Is Your Child Struggling at School?

Does your child struggle with schoolwork or paying attention in class? There could be an underlying reason affecting their studies, such as dyslexia or ADHD. Many children go through school without learning or behavioural difficulties being picked up, and this can often knock their confidence or make them feel unintelligent. Sometimes it is as simple as needing the subject to be explained in a different way, or with understanding of the way the child thinks.


Dyslexia, which the NHS estimates affects 1 in 10 people, often presents through difficulty in reading and writing, such as slow reading, or confusing the letter order of words. Jacqui Fisher, a local dyslexia specialist who runs the organisation ‘A New Way’, encourages parents to contact her if they have any worries about their child’s progress in school or study activities if their school is not willing or able to test the child. She also specialises in Dyspraxia and Dyscalculia. Check out her website for more information. Once Dyslexia has been identified in the child, they can receive help from their school , if available, throughout their education which should help with their confidence and achievement. Visit the NHS website page on Dyslexia for more information:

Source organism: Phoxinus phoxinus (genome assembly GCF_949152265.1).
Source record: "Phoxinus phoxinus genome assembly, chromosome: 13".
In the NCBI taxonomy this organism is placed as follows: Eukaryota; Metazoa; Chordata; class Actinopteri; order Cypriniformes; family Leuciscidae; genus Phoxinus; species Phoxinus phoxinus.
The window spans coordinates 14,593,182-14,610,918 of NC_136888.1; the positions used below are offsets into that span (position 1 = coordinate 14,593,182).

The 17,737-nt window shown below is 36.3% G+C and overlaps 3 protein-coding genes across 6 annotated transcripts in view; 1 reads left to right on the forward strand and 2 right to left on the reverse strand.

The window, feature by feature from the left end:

Attention Deficit Hyperactivity Disorder (ADHD)

Attention Deficit Hyperactivity Disorder (ADHD) may present through inattentive behaviour, or zoning out, hyper or overactive behaviour, and impulsivity. Some people also experience issues with sleeping and anxiety. Usually these symptoms may be picked up when the child is young, and lessen as the child becomes an adult. 

However often ADHD does not get identified, especially in girls. This article on shows one take on why this is. Not recognising symptoms of ADHD early on can lead to difficulties in the child’s learning life. Although lack of motivation and attention at school is not uncommon, particularly during teenage years, it is still worth talking to the school or consulting a GP if a child’s behaviour seems different to their contemporaries. Visit the NHS website page on ADHD for more information:

To hear more about dyslexia and learning difficulties, and how it can affect a child’s learning life, check out our 4 LEGS radio interview with Jacqui Flisher (from 7m 30s) and Ellie Chelton (who was diagnosed with ADHD when she was 21 years old) from 45m30s. 

Photo Credit: Can Stock Photo 


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